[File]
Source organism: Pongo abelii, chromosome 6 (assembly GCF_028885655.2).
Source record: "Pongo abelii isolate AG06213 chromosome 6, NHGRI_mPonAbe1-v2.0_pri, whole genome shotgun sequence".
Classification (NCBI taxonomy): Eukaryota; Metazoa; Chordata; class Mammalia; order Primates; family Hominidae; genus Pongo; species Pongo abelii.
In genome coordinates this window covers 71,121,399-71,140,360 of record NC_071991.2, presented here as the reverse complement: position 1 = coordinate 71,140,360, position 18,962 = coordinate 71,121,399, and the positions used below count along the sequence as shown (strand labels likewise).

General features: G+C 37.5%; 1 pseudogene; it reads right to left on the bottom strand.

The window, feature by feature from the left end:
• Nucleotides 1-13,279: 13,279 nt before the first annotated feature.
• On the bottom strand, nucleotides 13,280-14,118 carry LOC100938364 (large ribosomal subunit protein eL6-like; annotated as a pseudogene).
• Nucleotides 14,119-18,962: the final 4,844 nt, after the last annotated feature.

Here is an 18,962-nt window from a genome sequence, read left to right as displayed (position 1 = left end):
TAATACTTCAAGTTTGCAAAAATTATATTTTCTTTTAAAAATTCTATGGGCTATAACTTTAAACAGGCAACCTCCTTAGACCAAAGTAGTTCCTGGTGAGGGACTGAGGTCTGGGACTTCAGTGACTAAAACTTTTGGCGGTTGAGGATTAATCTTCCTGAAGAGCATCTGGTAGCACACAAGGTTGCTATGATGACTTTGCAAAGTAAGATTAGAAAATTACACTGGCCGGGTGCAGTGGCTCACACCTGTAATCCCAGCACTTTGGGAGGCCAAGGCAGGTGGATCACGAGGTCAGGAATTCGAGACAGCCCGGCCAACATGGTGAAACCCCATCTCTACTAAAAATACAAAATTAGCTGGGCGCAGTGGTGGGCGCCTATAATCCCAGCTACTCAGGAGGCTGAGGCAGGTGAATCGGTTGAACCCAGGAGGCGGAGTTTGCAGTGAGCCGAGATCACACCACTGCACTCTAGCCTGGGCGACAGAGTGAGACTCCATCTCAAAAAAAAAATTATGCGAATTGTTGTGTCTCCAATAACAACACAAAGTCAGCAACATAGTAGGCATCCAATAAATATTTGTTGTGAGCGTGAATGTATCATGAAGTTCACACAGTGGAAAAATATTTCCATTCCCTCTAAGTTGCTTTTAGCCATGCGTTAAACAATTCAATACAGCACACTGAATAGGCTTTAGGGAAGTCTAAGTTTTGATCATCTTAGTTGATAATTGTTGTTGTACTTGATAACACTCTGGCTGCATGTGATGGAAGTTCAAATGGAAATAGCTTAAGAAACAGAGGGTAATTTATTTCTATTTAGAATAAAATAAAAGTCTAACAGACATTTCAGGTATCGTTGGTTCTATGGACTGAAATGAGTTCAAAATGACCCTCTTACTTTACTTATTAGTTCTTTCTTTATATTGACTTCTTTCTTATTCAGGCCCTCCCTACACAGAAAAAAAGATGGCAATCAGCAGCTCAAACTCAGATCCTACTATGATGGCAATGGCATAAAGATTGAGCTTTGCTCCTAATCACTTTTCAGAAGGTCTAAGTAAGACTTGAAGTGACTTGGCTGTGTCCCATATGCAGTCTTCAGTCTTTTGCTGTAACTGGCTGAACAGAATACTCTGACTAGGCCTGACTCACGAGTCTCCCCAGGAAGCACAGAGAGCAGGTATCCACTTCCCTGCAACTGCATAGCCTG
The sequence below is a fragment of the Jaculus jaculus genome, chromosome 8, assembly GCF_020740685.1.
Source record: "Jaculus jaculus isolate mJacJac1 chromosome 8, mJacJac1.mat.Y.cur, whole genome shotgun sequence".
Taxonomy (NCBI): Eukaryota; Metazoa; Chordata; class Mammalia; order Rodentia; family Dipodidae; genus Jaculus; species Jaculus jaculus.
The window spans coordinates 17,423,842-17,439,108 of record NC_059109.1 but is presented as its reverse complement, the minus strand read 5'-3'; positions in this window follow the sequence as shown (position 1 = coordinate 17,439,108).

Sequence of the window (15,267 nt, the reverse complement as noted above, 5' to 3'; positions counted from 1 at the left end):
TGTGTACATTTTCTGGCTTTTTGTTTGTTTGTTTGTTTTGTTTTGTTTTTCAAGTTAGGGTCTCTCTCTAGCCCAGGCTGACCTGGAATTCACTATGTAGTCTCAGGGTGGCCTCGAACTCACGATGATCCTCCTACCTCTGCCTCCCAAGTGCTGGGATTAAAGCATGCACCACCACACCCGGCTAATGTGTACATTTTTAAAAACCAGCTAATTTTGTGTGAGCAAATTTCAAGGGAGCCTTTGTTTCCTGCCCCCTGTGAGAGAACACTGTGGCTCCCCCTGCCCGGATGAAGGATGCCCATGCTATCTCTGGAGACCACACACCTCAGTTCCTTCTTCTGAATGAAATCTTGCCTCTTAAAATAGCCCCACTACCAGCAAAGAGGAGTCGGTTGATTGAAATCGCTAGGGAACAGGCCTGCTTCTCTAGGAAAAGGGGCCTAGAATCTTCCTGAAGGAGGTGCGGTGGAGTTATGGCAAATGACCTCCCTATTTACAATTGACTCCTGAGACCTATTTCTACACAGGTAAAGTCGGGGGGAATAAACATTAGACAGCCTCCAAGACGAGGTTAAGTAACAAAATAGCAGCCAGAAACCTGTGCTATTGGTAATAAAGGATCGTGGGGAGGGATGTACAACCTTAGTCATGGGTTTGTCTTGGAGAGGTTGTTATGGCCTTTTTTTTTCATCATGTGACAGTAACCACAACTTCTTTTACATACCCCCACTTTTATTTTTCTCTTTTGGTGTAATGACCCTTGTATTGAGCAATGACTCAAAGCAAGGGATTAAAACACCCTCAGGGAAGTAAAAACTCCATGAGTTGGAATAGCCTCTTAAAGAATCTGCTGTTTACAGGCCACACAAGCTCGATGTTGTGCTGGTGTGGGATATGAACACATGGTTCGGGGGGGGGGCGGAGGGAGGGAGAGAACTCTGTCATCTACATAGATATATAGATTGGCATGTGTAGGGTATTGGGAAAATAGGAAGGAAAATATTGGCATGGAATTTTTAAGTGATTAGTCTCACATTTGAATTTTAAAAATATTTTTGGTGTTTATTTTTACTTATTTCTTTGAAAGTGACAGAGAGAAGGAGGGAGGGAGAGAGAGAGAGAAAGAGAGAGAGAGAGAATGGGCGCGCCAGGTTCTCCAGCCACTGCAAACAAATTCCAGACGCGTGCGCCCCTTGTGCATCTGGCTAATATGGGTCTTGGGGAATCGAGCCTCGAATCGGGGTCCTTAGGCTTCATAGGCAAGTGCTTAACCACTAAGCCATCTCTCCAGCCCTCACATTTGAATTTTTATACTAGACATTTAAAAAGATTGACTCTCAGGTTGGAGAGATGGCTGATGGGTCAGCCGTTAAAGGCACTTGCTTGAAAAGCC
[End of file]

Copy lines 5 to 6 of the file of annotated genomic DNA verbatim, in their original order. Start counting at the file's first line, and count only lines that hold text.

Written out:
General features: G+C 37.5%; 1 pseudogene; it reads right to left on the bottom strand.

The window, feature by feature from the left end: